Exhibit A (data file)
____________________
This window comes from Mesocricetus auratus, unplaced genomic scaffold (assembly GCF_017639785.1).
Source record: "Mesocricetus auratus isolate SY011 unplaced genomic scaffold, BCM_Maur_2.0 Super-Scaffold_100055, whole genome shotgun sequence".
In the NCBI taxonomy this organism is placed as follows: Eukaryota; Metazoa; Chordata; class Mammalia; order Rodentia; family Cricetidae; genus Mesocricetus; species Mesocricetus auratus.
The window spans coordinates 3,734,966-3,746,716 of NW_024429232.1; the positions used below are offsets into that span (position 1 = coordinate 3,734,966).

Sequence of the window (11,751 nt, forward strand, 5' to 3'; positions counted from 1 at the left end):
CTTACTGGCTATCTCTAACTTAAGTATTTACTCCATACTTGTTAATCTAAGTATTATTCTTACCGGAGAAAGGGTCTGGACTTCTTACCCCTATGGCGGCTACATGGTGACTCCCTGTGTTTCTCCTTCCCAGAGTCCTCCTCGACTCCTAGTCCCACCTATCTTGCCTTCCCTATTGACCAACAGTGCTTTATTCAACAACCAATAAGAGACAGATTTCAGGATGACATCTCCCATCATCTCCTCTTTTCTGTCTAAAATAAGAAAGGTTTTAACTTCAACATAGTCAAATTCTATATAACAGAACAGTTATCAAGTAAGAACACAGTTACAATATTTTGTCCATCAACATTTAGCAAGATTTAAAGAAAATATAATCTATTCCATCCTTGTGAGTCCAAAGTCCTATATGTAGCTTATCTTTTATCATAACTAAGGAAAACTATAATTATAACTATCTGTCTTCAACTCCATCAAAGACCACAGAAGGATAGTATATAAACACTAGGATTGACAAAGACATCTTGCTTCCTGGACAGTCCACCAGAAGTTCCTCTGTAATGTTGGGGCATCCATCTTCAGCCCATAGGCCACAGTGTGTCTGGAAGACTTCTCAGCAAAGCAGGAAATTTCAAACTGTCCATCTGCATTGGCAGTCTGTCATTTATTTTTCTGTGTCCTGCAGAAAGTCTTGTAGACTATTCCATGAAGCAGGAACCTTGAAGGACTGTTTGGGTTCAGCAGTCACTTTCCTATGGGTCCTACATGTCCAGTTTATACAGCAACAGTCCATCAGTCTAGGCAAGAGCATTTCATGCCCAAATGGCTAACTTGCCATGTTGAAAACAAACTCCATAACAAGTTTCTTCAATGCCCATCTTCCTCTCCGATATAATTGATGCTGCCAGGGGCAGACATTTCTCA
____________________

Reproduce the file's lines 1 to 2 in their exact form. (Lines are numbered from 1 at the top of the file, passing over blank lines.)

This window comes from Mesocricetus auratus, unplaced genomic scaffold (assembly GCF_017639785.1).
Source record: "Mesocricetus auratus isolate SY011 unplaced genomic scaffold, BCM_Maur_2.0 Super-Scaffold_100055, whole genome shotgun sequence".